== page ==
The Web of Life (121-3-8) Bonding


Maternal bonding is the norm in mammals. For an infant, separation can be agony. Contact with mom brings contentment, whether it is primate cuddling its child or a rodent carrying its youngling by the scruff of the neck.

From humans to mice, mammalian infants become calm and relaxed when they are carried by their mother. This infant response reduces the maternal burden of carrying and is beneficial for both the mother and the infant. ~ Japanese social behaviorist Kumi Kuroda

Baby mandrills¬†are born with open eyes and a coat of hair. They cling tightly to their mother’s belly as she walks or climbs. Infant primates hold onto mom for dear life as she makes her way through the trees or otherwise moves through the forest.

A female mandrill stays with her mother into adulthood. A male leaves when it reaches sexual maturity.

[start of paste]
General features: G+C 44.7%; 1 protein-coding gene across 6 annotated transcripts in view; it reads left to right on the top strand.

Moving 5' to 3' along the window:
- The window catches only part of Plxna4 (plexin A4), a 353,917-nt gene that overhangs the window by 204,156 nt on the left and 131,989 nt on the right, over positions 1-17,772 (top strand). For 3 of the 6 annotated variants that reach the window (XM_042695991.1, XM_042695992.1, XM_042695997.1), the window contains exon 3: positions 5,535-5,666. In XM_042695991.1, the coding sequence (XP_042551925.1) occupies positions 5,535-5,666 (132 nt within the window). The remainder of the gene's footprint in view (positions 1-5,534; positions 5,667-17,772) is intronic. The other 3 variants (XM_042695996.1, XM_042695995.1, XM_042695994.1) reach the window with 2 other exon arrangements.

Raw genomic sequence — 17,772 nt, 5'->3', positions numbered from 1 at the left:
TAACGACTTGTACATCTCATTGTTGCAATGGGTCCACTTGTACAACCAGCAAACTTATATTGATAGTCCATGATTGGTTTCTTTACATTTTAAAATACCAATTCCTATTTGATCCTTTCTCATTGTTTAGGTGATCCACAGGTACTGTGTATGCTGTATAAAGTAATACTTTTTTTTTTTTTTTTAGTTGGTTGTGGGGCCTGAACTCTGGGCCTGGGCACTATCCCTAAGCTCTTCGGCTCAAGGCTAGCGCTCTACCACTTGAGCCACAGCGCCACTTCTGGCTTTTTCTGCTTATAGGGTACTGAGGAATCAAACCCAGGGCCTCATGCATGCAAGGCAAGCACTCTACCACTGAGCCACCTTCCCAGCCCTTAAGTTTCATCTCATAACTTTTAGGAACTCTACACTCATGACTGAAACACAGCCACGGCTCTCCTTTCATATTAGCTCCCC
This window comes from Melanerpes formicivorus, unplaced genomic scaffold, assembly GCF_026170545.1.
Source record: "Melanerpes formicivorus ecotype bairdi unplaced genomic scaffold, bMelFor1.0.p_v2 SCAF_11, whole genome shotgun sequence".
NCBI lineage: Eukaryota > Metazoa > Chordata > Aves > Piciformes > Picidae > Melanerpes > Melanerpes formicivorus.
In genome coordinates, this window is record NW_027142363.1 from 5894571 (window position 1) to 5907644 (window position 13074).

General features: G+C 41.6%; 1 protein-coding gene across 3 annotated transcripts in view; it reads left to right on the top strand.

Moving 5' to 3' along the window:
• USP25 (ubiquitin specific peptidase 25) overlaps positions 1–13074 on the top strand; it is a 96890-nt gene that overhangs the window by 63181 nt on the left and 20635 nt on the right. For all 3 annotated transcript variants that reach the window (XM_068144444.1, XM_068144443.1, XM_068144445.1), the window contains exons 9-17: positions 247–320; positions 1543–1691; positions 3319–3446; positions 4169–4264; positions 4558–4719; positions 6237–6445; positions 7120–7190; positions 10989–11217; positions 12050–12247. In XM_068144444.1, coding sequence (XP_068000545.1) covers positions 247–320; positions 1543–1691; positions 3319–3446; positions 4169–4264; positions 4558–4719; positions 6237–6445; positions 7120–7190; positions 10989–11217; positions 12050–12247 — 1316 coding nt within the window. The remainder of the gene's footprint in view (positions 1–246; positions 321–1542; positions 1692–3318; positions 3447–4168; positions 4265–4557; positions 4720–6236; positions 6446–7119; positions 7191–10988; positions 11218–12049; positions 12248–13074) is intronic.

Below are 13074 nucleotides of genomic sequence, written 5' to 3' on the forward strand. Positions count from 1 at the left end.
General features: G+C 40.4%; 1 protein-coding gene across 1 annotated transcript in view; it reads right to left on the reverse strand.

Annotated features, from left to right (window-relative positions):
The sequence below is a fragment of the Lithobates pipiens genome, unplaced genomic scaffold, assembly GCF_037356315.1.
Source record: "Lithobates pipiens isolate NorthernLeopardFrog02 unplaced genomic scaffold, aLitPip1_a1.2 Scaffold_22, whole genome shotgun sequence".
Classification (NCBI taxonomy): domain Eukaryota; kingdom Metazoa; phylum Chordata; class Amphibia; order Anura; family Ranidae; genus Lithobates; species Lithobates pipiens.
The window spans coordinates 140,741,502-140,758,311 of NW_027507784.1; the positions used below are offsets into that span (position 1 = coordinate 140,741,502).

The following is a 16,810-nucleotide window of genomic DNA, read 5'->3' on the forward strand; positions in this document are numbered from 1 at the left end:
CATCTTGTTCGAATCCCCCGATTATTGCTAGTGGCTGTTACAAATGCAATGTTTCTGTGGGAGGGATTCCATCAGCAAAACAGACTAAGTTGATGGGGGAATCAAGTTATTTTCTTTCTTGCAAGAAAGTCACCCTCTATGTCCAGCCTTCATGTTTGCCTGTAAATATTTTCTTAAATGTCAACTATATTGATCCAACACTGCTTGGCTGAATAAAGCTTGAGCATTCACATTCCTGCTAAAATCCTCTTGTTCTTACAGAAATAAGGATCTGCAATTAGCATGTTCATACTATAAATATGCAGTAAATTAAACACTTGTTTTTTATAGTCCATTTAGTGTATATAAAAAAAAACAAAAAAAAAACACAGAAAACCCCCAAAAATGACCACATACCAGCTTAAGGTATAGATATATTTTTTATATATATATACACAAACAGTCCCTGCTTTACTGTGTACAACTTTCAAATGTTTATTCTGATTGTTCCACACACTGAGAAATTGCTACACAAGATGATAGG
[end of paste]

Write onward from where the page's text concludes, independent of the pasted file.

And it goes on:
It is common that one gender of juvenile primate leaves a troop while the other stays upon reaching adulthood, depending on mating practice and social dominance hierarchy of the species. Regardless, a child is not forgotten by its mother.

Maternal bonding is ubiquitous in social mammals, notably elephants, dolphins, primates. Gaining parenting skill is but one facet of what is commonly a richly rewarding emotional experience.

Parental bonds often continue throughout the lives of parent and offspring, at least in memory if not in everyday life. In practically all animals with extensive post-natal care, quality of parenting is passed to the next generation by example, for good or ill.